Swimmer Rebecca’s Olympics omission brews scandal


Swimmer Rebecca Kamau who has been omitted from Kenya's squad to Rio Olympics in action. ...
Swimmer Rebecca Kamau who has been omitted from Kenya's squad to Rio Olympics in action. PHOTO/Courtesy/Kiruri Kamau

Controversy is brewing after female swimmer, Rebecca Kamau, who qualified for next month’s Rio 2016 Olympic Games was allegedly locked out of competition by world body FINA.

Rebecca’s plight was highlighted by an emotional Facebook post written by her father, Kiruri Kamau that has been trending on social media since Tuesday with the National Olympics Committee of Kenya (Nock) expressing their displeasure over the move.

However, Kenya Swimming Federation (KSF) boss, Ben Ekumbo moved to clarify that only Hamdan Bayusuf and Talisa Loe have been selected by FINA as Kenya’s wildcard entries for Rio.

“It was the duty of KSF to forward her name for us to enter her in the Olympics and we do not understand why that did not happen.  We invested in her and we hoped she would make the team since we paid for her to go to the last qualifiers,” Nock Executive Officer, Stephen Soi who is also Kenya’s Chef-de-Mission to the Brazil Games underlined.

The scandal has reached the doorstep of the Sports Ministry with Cabinet Secretary; Dr. Hassan Wario announcing a Nock Steering Committee meeting on Friday will address the matter.

“I am gutted and absolutely ashamed to be a Kenyan this morning. I have just received a letter from the Kenya Swimming Federation Chairman Mr. Ben Ekumbo informing me that my daughter Rebecca Kamau has not been selected to go to the Olympics.

“Rebecca is the only swimmer from Kenya who has achieved an Olympic Qualifying time among Kenyans. She is the first Kenyan female swimmer to ever make a Qualifying time. She has qualified in two events, 200 Breaststroke and 200 Individual Medley.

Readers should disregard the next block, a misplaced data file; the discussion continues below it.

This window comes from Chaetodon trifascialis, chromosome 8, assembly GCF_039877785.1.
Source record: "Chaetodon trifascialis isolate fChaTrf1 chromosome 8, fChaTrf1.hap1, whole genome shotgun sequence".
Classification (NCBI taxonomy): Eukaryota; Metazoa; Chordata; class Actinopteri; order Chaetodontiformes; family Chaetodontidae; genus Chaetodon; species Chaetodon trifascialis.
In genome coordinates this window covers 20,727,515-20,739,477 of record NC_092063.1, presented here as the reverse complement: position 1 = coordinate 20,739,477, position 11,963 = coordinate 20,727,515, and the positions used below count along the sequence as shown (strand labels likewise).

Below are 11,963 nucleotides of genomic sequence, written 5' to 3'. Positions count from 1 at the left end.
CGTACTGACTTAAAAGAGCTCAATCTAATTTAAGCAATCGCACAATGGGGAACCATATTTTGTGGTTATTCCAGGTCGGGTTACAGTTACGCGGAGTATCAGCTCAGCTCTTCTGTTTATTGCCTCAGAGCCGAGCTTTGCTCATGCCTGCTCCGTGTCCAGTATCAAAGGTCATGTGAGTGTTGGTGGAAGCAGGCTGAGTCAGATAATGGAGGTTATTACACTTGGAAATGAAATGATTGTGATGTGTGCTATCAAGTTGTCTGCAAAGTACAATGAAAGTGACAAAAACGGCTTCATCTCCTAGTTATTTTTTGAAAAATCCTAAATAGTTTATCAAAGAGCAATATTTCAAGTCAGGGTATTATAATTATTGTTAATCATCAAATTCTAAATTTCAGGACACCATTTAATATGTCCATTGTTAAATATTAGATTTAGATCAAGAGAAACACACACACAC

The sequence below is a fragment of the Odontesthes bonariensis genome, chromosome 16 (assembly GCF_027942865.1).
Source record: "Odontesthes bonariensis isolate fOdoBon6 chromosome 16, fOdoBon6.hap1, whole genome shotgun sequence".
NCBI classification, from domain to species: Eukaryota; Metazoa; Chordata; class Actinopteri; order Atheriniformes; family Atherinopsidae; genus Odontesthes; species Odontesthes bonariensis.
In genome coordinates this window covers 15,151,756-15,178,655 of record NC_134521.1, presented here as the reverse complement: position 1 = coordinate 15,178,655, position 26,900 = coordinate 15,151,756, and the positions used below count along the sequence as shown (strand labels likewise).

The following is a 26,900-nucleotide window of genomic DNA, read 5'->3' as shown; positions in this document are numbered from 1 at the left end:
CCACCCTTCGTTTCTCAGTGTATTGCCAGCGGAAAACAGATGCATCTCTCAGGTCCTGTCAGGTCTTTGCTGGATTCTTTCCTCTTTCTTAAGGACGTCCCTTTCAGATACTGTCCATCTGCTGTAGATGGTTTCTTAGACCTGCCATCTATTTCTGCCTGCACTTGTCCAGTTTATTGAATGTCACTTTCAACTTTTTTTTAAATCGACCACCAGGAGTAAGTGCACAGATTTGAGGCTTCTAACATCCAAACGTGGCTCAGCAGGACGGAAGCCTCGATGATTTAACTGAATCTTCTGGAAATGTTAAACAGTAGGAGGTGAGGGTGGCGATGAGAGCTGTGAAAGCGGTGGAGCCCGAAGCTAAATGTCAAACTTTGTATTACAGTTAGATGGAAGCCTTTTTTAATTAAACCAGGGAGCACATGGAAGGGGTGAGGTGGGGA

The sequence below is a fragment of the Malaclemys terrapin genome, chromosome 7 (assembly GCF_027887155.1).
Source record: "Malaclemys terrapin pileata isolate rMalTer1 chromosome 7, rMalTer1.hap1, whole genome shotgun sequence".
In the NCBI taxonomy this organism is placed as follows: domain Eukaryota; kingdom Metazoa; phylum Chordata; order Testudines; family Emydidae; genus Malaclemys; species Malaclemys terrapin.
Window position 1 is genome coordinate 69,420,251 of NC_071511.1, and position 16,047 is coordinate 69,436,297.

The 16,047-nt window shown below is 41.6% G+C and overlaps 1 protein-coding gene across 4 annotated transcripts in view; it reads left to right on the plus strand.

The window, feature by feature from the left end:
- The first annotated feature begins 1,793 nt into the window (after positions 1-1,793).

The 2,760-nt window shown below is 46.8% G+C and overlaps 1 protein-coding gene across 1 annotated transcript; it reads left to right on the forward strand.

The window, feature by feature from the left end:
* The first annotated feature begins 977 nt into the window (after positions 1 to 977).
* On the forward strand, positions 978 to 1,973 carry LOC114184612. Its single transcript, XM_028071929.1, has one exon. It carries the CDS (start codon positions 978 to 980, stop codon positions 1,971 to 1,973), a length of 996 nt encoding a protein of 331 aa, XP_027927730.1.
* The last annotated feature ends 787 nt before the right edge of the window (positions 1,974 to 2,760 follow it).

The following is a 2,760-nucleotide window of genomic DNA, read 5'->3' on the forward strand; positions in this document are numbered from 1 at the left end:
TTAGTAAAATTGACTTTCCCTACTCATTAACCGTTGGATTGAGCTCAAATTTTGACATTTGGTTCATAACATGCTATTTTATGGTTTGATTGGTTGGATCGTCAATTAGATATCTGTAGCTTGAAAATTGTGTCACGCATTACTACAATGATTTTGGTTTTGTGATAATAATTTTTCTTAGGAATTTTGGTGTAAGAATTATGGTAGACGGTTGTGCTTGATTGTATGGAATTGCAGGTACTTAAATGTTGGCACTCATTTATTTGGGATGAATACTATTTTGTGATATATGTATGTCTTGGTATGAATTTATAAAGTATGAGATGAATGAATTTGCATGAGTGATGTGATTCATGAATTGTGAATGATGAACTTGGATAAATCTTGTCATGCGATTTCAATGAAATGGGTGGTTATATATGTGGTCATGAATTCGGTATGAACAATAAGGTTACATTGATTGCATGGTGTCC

“The two swimmers who have been selected by KSF to represent Kenya are Hamdan Bayusuf and Talisa Lanoe. I don’t understand the rationale for leaving Rebecca out of the team. His Excellency, President Uhuru Kenyatta said sometime back that only those who are qualified should be selected to go to the Rio Olympics. Is swimming run by different rules from other sports?” Kiruri posted on his Facebook page.

FINA rules that state that National Olympic Committees with no swimmers who have achieved an A-Standard Olympics Qualifying Time or who have been selected by the world body for a B-Standard Olympics Standard may enter a maximum of one man and one woman (Universality Places), provided that those swimmers participated in the 16th FINA World Aquatic Championships in Kazan in 2015.

The two swimmers failed to automatically qualify as Hamdan clocked 27.74 and 1:00.7 in the 50m and 100m backstroke events while Talisa clocked 1:07.05 and 2:24.45 in the 100m and 200m backstroke at the 2015 Championships in Russia.

The athletes will however be entered in an individual event each.

The UK-based Rebecca had qualified for Rio after she swam under the “B” standard Olympic qualifying set time of 2:18.96 and 2:32.08 in the 200m individual medley and 200m breaststroke but would not be part of the team as Nock had already presented two athletes to the federation.